How W e Lose W eight Why We Gain Weight,

Why We Gain Weight,
How We Lose Weight
Three Catawba Tribal Members
Tell What Happened and What Worked
By Cecilia Kayano
and Ramona
lost lost
30 pounds.
Kiyoshk (Ojibway)
Photos by
Ramona Kiyoshk
24 HealtH for Native life • Number 13
WeiGHt loSS aND GettiNG fit are CoMPleX MatterS. TV and magazines try to make
it simple: exercise and eat less, and you will lose weight. But why we gain weight, and
how we are able to lose weight, isn’t just about our bodies.
Our physical bodies are reflections of our hearts and minds. Many of us gain weight
when we are depressed or stressed. We can lose weight when we are inspired by
information, a loved one, or the Creator.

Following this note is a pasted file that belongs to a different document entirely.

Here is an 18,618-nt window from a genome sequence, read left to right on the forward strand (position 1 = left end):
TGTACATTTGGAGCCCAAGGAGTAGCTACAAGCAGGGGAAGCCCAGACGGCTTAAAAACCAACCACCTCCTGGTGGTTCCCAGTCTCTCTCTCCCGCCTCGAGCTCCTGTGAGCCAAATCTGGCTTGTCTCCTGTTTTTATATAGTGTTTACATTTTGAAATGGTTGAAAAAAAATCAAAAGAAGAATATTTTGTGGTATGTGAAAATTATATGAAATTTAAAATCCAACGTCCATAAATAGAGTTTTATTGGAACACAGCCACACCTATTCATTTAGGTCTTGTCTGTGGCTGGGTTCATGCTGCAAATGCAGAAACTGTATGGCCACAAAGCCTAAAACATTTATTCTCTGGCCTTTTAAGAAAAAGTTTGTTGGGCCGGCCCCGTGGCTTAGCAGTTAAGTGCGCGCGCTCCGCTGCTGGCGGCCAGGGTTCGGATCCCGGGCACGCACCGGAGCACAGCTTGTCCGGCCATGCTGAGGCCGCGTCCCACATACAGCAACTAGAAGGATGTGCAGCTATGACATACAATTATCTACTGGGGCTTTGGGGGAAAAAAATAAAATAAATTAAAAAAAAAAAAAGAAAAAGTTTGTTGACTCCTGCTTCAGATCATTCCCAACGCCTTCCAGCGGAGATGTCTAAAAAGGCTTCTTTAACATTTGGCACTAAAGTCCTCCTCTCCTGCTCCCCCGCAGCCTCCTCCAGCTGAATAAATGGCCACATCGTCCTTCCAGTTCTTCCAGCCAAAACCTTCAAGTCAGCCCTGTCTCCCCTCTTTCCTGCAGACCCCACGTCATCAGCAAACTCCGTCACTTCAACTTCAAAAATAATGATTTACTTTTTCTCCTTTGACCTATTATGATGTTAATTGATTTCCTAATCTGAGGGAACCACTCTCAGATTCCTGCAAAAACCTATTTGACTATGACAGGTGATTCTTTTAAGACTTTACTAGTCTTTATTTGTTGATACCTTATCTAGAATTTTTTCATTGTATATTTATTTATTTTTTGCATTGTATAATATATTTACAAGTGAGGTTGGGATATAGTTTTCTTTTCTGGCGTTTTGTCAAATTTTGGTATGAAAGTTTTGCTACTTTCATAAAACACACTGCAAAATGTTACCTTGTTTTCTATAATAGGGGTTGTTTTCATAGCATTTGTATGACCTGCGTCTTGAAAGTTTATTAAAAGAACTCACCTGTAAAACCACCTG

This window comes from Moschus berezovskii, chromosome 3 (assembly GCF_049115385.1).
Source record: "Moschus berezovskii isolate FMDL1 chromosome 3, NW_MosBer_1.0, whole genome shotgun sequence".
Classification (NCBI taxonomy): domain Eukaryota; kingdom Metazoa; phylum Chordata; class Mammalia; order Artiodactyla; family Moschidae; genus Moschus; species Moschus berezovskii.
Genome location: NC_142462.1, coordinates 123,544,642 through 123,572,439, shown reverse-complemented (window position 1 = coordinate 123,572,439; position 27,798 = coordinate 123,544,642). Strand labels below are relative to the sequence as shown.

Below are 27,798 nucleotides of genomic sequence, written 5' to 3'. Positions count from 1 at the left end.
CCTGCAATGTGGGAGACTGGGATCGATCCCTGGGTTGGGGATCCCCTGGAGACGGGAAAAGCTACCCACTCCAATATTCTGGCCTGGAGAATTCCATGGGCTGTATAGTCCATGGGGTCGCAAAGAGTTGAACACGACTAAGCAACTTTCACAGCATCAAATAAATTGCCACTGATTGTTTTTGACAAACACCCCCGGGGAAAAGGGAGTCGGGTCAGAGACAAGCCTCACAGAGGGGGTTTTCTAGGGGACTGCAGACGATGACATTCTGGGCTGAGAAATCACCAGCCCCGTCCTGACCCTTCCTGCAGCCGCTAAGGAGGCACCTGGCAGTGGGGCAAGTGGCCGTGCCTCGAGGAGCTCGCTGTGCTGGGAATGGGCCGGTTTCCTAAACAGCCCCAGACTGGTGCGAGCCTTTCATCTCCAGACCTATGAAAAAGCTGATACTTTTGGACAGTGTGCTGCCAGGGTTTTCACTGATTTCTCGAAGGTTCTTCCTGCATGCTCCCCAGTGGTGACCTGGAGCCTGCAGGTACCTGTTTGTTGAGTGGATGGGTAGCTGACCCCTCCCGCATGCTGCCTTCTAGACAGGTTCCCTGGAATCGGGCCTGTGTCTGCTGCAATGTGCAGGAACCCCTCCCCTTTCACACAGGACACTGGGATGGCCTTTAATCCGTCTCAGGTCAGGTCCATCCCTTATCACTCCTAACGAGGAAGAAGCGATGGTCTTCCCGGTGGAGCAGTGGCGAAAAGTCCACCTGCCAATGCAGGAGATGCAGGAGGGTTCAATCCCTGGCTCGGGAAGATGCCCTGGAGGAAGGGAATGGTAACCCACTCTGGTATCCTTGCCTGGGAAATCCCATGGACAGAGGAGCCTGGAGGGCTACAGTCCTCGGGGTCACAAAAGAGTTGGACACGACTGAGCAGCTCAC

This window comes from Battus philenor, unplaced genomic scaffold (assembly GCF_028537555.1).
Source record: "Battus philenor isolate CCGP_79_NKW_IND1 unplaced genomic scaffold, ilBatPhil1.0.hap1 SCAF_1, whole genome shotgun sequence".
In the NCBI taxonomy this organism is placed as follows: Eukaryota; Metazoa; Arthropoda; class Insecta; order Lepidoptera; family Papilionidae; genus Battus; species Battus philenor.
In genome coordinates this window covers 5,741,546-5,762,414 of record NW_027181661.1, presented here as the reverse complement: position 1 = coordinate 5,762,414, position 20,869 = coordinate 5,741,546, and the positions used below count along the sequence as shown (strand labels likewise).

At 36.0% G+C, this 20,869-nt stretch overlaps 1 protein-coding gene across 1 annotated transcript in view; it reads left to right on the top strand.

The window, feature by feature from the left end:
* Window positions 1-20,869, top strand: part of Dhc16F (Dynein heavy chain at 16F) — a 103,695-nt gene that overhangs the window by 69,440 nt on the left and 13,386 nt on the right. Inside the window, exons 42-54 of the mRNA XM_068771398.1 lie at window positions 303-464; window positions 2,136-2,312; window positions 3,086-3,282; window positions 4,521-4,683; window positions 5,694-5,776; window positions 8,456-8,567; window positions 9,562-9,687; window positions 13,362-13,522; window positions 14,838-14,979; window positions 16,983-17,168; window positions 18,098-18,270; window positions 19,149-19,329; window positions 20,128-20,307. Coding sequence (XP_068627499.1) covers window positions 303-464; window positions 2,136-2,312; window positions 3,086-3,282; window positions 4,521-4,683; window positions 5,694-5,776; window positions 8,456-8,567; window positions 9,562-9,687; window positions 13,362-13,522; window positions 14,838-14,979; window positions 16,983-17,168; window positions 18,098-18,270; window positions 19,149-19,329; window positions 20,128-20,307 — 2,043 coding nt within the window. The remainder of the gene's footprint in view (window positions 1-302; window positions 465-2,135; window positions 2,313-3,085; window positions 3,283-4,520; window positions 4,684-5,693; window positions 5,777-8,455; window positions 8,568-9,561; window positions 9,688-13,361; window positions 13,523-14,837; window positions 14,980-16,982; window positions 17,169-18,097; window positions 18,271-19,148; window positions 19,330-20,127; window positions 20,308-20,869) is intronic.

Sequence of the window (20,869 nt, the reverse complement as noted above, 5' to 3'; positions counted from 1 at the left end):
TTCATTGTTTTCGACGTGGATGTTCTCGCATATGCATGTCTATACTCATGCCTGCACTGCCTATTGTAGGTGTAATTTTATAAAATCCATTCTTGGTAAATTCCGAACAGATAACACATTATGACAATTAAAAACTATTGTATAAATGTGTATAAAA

These members of the Catawba Tribe in South Carolina are examples of the mind, soul, and
body connection. Together, they lost 80 pounds. They are still losing weight and getting fitter.
To understand how they lost weight, we must first look at why they gained weight.
Cindy Allen lost
25 pounds.
 Depression and gaining weight
One of the most common reasons to gain
weight is depression. When we are depressed,
sometimes it is hard to just get out of bed and
get dressed. The thought of walking for 30
minutes or going to the gym is ridiculous.
At the same time, our reason for eating
changes. While depressed, food is no longer
a source of nutrition or fuel, it is a source of
comfort. Something salty and crispy, or baked
and gooey, can make us instantly feel better.
When De Harris lost her beloved mother,
the last thing on her mind was staying fit
and managing her weight. “I began to eat
constantly,” she remembers. “I ate whatever
was available. It didn’t matter. Eating was